It’s Not Our Church

Jesus said, “I will build My church, and the gates of Hades shall not prevail against it” (Matthew 16:18).

Recently a question was raised about the standards that are used to determine who can be a part of the church. The point was that, because we maintain certain Biblical standards regarding sin, certain people are not welcome in our church. Actually, we do not have a list of requirements that must be fulfilled in order to participate in the services or ministries of the church. It isn’t up to us to formulate a list of requirements for participation in church because it isn’t our church.

Landstown Community Church is one congregation of believers in Jesus Christ among many thousands of congregations all over the world that make up the Church of Jesus Christ. No matter what membership requirements individual congregations may have, only God knows who is and who isn’t a member of His Church. Since it’s Jesus’ church, He sets the requirements.

I am aware of only two requirements that are referred to in the New Testament for membership in His Body, the Church; and they are so inter-related that I don’t think they can be separated. The first is faith, the second is repentance.

Most religions have converts. If you aren’t born into a religion, you can convert. You can join by subscribing to the the tenets of the particular religion you are choosing. Religious Christianity has the same understanding of conversion. Biblical Christianity does not.

Jesus made statements like “He who does not take his cross and follow after Me is not worthy of Me” (Matthew 10:38); and “Whoever does not bear his cross and come after Me cannot be My disciple” (Luke 14:27). In fact, when He went back to heaven following His resurrection, He told His followers to “Go therefore and make disciples of all the nations…” (Matthew 28:19). He is not looking for adherents to a set of doctrines or converts to a religious system. He is looking for disciples, followers who “come after” Him.

In those final instructions to His followers, He made this statement: “He who believes and is baptized will be saved; but he who does not believe will be condemned” (Mark 16:16). This is in agreement to what He told Nicodemus, the Jewish teacher, “For God so loved the world that He gave¬† His only begotten Son, that whoever believes in Him should not perish but have everlasting life” (John 3:16). So faith in Christ is required to enter into discipleship.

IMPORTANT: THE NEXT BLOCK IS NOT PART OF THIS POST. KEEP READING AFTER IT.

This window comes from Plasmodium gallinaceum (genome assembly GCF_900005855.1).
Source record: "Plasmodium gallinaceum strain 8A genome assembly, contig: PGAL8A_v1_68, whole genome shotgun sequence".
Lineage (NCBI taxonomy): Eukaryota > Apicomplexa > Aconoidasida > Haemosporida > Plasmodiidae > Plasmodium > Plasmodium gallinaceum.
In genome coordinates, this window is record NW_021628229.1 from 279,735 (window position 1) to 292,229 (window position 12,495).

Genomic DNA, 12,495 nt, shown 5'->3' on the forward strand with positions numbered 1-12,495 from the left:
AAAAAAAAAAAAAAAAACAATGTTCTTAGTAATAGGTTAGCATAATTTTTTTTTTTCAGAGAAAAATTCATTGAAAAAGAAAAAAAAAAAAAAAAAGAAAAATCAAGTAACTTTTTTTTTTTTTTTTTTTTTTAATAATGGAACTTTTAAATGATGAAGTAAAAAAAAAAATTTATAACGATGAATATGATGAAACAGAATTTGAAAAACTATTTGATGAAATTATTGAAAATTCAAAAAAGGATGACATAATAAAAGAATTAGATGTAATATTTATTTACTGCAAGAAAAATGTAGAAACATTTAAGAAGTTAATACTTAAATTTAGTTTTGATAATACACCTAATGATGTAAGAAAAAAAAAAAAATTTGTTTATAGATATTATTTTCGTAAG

We first find the other requirement in Matthew as Jesus begins His ministry. His first message was “Repent, for the kingdom of heaven is at hand” (Matthew 4:17).¬† Peter continues this message in Acts 2:38 when he tells the people of Jerusalem after Jesus’ resurrection, “Repent, and let every one of you be baptized in the name of Jesus Christ for the forgiveness of sins.” Paul tells the philosophers in Athens, “God…now commands everyone everywhere to repent, because He has appointed a day on which He will judge the world in righteousness by the Man whom He has appointed” (Acts 17:30-31). Peter later tells us that God is delaying that judgment to give people time to repent. The resurrected and glorified Jesus tells five of the seven churches in Revelation 2-3 through the apostle John that they still needed to repent.

Repentance simply means “to change your mind,” or “to turn around and go the other way.” The basic message, consistent throughout the New Testament, is that as fallen human beings, plagued by sin, we need to turn away from the things that God calls sin (repent) and trust in Jesus Christ (believe) as the only God-provided solution for that sin.

In I Corinthians 12:13, Paul says that the Holy Spirit baptizes people into the Body of Christ (the Church). Church leaders cannot decide who is in and who is not. What we can do is consistently declare the Biblical standards of faith and repentance. People will have to decide for themselves whether they want to be part of a church with that message.

Categories Pastors Blog | Tags: | Posted on June 1, 2012

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